seamus dubhghaill

Promoting Irish Culture and History from Little Rock, Arkansas, USA

Death of Author Muiris Ó Súilleabháin

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Muiris Ó Súilleabháin, anglicised as Maurice O’Sullivan, Irish author famous for his Irish language memoir of growing up on the Great Blasket Island and in Dingle, County Kerry, off the western coast of Ireland, drowns on June 25, 1950, while swimming at Knocknacarra off the Connemara coast.

Ó Súilleabháin is born on the Great Blasket Island on February 19, 1904. Following the death of his mother when he is six months old, he is raised in an institution in Dingle, County Kerry. At the age of eight, he returns to the Great Blasket Island to live with his father, grandfather and the rest of his siblings, and learns the native language.

Ó Súilleabháin is persuaded to write his memoirs by George Derwent Thomson, a linguist and professor of Greek who had come to the island to hear and learn the Irish language. It is Thomson who encourages him to join Garda Síochána in Dublin in 1927 rather than emigrate to the United States as do most of the young people. He is stationed in the Gaeltacht area of Connemara, where he maintains contact with Thomson.

Fiche Blian ag Fás is published in Irish and English in 1933. As one of the last areas of Ireland in which the old Irish language and culture has continued unchanged, the Great Blasket Island is a place of enormous interest to those seeking traditional Irish narratives. Thomson edits and assembles the memoir, and arranges for its translation into English with the help of Moya Llewelyn Davies.

While Fiche Blian ag Fás is received with tremendous enthusiasm by critics, including E. M. Forster, their praise at times has a condescending tone. Forster describes the book as a document of a surviving “Neolithic” culture. Such interest is tied up with romantic notions of the Irish primitive, and thus when Ó Súilleabháin tries to find a publisher for his second book, Fiche Bliain faoi Bhláth (in English, Twenty Years a-Flowering), there is little interest, as this narrative necessarily departs from the romantic realm of turf fires and pipe-smoking wise-women.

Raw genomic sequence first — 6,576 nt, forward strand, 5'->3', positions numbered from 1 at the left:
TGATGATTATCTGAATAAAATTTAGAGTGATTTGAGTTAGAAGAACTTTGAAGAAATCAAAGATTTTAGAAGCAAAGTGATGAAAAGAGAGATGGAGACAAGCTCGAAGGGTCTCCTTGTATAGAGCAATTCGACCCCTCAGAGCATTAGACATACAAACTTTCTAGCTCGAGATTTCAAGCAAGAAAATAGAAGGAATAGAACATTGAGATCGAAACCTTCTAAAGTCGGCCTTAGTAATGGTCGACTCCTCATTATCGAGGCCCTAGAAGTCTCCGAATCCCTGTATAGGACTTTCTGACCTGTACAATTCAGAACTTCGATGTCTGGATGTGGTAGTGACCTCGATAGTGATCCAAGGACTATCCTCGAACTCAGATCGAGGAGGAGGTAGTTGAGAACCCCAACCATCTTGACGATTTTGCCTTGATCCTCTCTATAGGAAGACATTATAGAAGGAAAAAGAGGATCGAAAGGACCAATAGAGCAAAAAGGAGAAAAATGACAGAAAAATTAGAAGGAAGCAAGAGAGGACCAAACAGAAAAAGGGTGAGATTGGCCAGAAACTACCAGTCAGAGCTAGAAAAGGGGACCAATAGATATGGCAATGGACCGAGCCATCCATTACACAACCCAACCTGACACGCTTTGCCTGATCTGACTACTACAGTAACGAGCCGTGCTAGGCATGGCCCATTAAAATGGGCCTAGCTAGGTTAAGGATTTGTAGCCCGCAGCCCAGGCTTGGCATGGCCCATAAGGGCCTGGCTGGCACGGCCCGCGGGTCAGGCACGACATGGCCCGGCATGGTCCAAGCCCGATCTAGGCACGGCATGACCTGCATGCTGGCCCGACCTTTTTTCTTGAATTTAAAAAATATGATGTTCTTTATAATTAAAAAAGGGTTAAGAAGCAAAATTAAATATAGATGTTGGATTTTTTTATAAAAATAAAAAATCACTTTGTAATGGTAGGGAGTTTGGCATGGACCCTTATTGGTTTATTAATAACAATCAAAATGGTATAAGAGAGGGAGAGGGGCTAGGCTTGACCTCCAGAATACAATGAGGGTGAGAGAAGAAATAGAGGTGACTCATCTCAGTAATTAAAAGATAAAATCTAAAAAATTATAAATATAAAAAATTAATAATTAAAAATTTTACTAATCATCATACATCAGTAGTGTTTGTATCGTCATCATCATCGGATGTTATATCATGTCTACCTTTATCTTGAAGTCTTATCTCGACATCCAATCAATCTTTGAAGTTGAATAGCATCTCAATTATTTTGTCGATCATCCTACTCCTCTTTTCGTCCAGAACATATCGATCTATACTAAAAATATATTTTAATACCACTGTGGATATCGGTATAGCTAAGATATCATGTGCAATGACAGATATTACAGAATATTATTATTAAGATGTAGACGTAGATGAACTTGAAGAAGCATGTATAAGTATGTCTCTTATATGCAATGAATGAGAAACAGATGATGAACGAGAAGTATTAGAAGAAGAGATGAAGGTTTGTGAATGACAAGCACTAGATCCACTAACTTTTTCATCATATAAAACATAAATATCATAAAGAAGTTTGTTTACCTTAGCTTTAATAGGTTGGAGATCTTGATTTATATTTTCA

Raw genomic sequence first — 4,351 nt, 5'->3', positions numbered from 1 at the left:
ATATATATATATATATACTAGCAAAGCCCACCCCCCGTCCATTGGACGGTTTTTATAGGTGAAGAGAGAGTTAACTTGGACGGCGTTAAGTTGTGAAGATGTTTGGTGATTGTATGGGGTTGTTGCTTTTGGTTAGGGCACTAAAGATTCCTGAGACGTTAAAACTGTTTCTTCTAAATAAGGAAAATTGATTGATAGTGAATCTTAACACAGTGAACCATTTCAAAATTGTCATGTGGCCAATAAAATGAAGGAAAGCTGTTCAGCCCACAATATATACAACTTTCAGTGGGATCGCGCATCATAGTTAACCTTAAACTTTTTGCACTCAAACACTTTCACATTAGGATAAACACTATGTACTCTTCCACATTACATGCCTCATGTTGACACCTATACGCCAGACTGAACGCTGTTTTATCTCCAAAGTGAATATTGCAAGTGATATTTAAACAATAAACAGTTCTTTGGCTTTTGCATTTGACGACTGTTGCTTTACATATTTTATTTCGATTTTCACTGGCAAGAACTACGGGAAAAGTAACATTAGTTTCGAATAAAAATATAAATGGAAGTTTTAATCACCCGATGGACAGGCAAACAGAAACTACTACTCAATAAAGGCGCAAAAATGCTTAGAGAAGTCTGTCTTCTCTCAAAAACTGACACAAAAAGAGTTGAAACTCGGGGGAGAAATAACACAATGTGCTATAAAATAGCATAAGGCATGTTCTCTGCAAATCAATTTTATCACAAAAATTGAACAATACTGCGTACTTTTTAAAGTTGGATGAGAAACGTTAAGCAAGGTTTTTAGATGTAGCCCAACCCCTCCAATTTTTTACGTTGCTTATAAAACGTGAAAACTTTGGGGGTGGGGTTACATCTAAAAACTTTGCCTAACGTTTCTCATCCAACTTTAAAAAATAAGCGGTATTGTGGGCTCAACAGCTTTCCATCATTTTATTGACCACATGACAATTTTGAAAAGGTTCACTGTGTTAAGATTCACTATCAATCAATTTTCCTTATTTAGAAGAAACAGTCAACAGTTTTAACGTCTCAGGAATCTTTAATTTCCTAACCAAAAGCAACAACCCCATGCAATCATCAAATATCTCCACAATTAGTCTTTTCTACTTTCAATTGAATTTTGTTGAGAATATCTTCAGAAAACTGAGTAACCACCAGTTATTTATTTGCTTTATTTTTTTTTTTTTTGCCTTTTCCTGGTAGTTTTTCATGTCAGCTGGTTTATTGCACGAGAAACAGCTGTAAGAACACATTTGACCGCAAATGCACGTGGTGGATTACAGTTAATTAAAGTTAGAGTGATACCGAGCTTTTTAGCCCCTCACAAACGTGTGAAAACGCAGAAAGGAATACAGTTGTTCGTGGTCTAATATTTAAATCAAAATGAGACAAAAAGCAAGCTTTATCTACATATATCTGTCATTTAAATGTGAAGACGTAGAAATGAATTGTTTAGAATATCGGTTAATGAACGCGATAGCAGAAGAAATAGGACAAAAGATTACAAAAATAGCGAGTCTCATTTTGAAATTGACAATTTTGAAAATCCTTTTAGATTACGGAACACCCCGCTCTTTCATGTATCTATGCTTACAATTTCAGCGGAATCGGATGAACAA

In 1934, Ó Súilleabháin leaves the Guards and settles in Connemara. He marries Cáit ní Chatháin of Carraroe on July 10, 1934. They have one daughter, Máirín, and one son, Eoin, a dramatist and writer.

Ó Súilleabháin drowns on June 25, 1950, while swimming off the Connemara coast. He is buried at Barr an Doire near Carraroe. Dylan Thomas commences, but does not finish, a film script of Twenty Years a-Growing. The partially completed film script is published in 1964.

Author: Jim Doyle

As a descendant of Joshua Doyle (b. 1775, Dublin, Ireland), I have a strong interest in Irish culture and history, which is the primary focus of this site. I am a Network Engineer at The Computer Hut, LLC, which is my salaried job. I am a member of the Irish Cultural Society of Arkansas, a 501(c)(3) non-profit organization (2010-Present, President 2011-2017). I have also served on the City of Little Rock Arts+Culture Commission (2015-2020, Chairman 2017-2018) and the Walnut Valley Property Owners Association board (2015-2020, Secretary 2017-2020).

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